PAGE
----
Bangladeshi women are unique among minority ethnic groups in that almost all reported tobacco use is derived from tobacco chewing (16%) rather than cigarette smoking (2%).2 There is a stigma associated with women who smoke in South Asian culture, but no such stigma exists in relation to using smokeless tobacco, so it is a commonly accepted practice. Practices associated with the use of smokeless tobacco vary by region and other socio-cultural customs. Tobacco is usually chewed with paan quid. The most common form of paan quid is a mixture of betel leaf, lime and areca nut, although the addition of spices (i.e. cardamom pods, saffron, cloves) often varies according to local custom. The paan mixture can also be chewed without tobacco. Chewing paan quid is generally believed to have medicinal value in that it can relieve headache and stomach ache, as well as freshen breath and strengthen gums. Aside from paan quid with tobacco, other forms of smokeless tobacco common to Bangladeshis include zarda and gutka, both commercialised forms of tobacco mixed with various other ingredients.3 Targeting Bangladeshi women for health promotion is important given the link between smokeless tobacco use and health inequalities. Chewing the paan leaf itself is relatively harmless, but many users in rural areas of South Asia are unaware of the health risks associated with chewing paan mixed with the other common ingredients or with tobacco.3 Chewing smokeless tobacco and paan quid is associated with health risks including oral cancer, oesophageal cancer, oral submucous fibrosis, asthma, hypertension, diabetes and cardiovascular mortality.3–7 Despite these associations, two systematic reviews examining the health effects associated with smokeless tobacco caution against inflating these health risks and call for more rigorous studies with larger sample sizes. The systematic reviews also highlight common limitations that befall most studies on smokeless tobacco, including a lack of statistical power due to small sample sizes, the use of data not specifically designed to study smokeless tobacco use, poor control of cigarette smoking and other methodological and study design limitations.8,9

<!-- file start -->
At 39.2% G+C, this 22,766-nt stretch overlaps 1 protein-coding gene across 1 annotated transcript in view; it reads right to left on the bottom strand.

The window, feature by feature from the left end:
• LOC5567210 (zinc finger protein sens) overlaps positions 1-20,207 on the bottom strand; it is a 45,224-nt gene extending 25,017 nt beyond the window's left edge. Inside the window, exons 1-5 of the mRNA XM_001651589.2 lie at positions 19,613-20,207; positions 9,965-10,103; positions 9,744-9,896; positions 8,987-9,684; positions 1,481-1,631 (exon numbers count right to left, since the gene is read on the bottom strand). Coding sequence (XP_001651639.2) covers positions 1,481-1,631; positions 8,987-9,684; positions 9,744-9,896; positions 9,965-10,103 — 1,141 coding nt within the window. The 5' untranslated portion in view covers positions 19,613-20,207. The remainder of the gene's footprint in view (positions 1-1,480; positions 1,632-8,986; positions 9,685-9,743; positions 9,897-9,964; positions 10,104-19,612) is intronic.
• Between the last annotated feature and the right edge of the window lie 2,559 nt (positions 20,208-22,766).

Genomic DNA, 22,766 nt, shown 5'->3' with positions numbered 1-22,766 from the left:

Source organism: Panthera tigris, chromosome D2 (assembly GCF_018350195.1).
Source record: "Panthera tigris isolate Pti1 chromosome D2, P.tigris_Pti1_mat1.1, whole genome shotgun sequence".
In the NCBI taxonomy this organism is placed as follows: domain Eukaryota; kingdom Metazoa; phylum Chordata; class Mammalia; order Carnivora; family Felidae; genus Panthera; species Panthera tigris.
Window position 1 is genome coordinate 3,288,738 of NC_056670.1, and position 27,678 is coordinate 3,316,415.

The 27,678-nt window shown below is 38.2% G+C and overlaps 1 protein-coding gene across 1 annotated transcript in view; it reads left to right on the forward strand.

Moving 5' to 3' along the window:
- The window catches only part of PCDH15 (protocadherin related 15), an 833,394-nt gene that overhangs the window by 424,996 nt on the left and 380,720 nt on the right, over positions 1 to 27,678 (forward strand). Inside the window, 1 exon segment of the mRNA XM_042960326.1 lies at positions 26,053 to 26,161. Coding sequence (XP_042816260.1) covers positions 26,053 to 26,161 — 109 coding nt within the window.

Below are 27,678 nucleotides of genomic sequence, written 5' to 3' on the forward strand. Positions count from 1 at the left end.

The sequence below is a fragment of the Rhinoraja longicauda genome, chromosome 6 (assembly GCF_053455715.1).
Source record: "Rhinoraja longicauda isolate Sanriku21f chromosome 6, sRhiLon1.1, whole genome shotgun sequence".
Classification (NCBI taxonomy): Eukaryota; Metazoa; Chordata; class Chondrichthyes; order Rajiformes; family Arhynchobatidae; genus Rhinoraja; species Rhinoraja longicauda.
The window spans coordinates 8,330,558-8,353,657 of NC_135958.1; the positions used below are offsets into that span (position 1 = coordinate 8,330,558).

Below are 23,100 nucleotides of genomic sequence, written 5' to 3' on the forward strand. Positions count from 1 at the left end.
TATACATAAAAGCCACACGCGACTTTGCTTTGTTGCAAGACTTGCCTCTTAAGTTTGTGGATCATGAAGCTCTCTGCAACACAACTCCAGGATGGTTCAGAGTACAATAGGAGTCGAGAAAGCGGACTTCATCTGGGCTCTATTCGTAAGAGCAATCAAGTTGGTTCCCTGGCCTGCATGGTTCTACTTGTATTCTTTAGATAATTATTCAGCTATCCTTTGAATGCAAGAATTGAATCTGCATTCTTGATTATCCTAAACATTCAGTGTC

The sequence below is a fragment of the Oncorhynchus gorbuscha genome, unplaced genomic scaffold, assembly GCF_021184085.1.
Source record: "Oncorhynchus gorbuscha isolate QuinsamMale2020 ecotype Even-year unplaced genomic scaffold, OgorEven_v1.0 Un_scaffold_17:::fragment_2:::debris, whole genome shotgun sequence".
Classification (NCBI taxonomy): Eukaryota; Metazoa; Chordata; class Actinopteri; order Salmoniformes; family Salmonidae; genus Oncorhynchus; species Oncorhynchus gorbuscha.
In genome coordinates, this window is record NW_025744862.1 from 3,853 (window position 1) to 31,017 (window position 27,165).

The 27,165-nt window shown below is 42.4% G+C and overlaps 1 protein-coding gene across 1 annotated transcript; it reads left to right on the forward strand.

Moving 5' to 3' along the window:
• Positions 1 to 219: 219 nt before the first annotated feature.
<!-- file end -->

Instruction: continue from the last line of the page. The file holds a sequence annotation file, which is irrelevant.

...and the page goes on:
Estimates of the prevalence of both practices—chewing paan with, and without, tobacco—among Bangladeshi women living in Britain vary,10 70–95% of Bangladeshi women being reported to chew paan and 50–82% reported to add tobacco.11 In one study, 48.5% of a sample of Bangladeshi women from Tower Hamlets in London reported chewing paan with tobacco, whereas in another study 43% of Bangladeshi women surveyed in an inner-city London practice reported chewing paan with tobacco (compared with 29% of men), suggesting it may be more common in women in some areas than reported nationally in HSE.10,12 Possible explanations for this variation and the under-reporting of tobacco use include different study designs, question wording, population groups and sampling methods. This may be particularly relevant in older women as a result of language barriers and other cultural factors, especially given that Bangladeshi women who chew paan are generally older and less educated than non-users.13 Unlike previous studies, this study provides a unique opportunity to establish the prevalence of cotinine-validated tobacco use.